This week sees the Annual Conference of the British Society for Geomorphology (BSG – formerly the British Geomorphological Research Group, BGRG). Running from Wednesday 4th to Friday 6th, the conference is being held at the University of Birmingham in the UK. With the theme Geomorphology: A 2020 Vision, recent developments and advances in the field, such as models and modelling approaches, will be explored and debated, and the potential to exploit emerging approaches to solve key challenges throughout pure and applied Geomorphology will be discussed.
With these recent and future advances in mind, one of my PhD advisors, Prof. John Wainwright, will present a paper entitled Modelling Human Impacts on Geomorphic Processes which contains work originating from my thesis. He’ll be presenting it in the first session of Wednesday afternoon, Process Modelling: Cross-Cutting Session. I’m sure it will turn out to be an interesting session, and one that continues the recent thirst for inter- and cross-disciplinary research. Here’s the abstract:
Modelling Human Impacts on Geomorphic Processes
John Wainwright and James Millington
Despite the recognition that human impacts play a strong – if not now predominant – rôle in vegetation and landscape evolution, there has been little work to date to integrate these effects into geomorphic models. This inertia has been the result partly of philosophical considerations and partly due to practical issues.
We consider different ways of integrating human behaviour into numerical models and their limitations, drawing on existing work in artificial intelligence. Practical computing issues have typically meant that most work has been very simplistic. The difficulty of estimating time-varying human impacts has commonly led to the use of relatively basic scenario-based models, particularly over the longer term. Scenario-based approaches suffer from two major problems. They are typically static, so that there is no feedback between the impact and its consequences, even though the latter might often lead to major behavioural modifications. Secondly, there is an element of circularity in the arguments used to generate scenarios for understanding past landform change, in that changes are known to have happened, so that scenarios big enough to produce them are often generated without considering the range of possible alternatives.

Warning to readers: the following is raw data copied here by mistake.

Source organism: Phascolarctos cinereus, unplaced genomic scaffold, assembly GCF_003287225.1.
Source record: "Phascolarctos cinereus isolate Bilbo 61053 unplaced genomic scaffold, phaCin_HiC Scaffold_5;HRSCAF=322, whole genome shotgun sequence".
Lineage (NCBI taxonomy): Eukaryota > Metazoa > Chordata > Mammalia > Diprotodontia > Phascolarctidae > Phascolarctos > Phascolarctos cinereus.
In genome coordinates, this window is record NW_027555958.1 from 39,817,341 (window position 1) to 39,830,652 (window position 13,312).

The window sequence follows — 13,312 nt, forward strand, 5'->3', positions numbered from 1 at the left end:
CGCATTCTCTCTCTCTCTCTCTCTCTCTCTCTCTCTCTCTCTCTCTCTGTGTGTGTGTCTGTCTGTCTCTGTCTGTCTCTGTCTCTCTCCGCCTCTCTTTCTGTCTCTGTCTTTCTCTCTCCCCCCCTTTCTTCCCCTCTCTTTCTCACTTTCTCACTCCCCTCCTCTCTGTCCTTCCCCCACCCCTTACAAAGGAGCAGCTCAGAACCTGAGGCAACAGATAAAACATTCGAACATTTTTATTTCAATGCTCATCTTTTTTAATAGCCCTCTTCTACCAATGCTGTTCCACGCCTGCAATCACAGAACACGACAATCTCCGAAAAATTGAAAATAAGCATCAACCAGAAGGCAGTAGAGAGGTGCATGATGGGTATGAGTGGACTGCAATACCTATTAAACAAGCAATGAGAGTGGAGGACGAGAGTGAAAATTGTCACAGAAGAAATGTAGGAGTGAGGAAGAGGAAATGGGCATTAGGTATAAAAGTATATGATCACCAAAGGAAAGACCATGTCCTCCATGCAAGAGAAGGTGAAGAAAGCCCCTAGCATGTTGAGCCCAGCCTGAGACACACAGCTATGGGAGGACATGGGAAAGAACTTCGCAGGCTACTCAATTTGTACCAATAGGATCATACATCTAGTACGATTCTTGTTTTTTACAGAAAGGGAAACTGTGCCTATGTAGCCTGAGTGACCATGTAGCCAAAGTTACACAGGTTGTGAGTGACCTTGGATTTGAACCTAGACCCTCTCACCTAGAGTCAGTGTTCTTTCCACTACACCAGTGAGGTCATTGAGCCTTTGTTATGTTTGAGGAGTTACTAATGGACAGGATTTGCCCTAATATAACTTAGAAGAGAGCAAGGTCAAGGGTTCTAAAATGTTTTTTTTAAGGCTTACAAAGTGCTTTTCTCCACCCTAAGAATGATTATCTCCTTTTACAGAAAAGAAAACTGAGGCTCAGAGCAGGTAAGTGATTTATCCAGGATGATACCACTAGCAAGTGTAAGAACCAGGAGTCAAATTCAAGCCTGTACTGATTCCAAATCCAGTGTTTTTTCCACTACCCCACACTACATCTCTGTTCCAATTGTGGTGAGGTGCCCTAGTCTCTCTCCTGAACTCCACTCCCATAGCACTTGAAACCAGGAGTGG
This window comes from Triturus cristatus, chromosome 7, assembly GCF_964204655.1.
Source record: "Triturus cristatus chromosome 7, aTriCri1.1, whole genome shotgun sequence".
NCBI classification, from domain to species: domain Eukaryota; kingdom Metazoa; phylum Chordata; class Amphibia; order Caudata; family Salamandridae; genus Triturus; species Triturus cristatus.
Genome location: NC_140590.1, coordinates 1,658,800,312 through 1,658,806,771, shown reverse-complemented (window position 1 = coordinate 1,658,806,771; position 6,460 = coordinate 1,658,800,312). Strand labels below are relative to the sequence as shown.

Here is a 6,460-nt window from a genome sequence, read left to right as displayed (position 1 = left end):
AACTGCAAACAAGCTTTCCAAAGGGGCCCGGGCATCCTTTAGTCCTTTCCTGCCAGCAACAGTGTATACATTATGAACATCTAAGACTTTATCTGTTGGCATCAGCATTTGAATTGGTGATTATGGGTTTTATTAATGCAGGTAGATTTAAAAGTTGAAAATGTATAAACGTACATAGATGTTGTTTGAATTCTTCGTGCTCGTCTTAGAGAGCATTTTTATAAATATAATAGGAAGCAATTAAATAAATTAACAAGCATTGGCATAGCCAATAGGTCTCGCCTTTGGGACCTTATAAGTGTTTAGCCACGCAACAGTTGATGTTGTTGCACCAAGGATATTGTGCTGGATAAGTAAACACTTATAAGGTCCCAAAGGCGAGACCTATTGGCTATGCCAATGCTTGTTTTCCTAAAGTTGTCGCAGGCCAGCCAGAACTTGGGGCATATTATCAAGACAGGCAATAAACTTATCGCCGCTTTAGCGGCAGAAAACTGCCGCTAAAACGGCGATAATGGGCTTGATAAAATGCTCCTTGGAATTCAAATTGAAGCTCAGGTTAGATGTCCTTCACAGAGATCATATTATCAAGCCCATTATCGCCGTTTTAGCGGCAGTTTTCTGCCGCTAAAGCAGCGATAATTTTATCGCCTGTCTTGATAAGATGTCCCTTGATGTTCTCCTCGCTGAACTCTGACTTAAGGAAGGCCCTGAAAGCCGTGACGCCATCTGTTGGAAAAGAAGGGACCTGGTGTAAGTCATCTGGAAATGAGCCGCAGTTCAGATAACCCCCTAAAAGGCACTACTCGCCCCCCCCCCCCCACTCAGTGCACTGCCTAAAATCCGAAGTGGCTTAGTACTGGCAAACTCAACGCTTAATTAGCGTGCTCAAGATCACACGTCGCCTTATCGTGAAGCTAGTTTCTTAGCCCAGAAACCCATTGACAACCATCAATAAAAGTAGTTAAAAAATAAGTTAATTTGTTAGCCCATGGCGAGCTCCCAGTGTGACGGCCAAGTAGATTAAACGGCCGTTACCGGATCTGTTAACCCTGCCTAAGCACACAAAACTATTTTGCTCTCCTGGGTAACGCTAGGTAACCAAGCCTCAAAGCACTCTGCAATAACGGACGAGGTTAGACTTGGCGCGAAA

In this paper we take examples from two systems operating in different contexts and timescales, but employing a similar overall approach. First, we consider human occupations in prehistoric Europe, in particular in relation to the transition from hunter-gatherer to simple agricultural strategies. The consequences of this transition for patterns of soil erosion are investigated. Secondly, an example from modern Spain will be used to evaluate the effects of farmers’ decision-making processes on land use and vegetation cover, with subsequent impacts on fire régime. From these agent-based models and from other examples in the literature, conclusions will be drawn as to future progress in developing these models, especially in relation to model definition, parameterization and testing.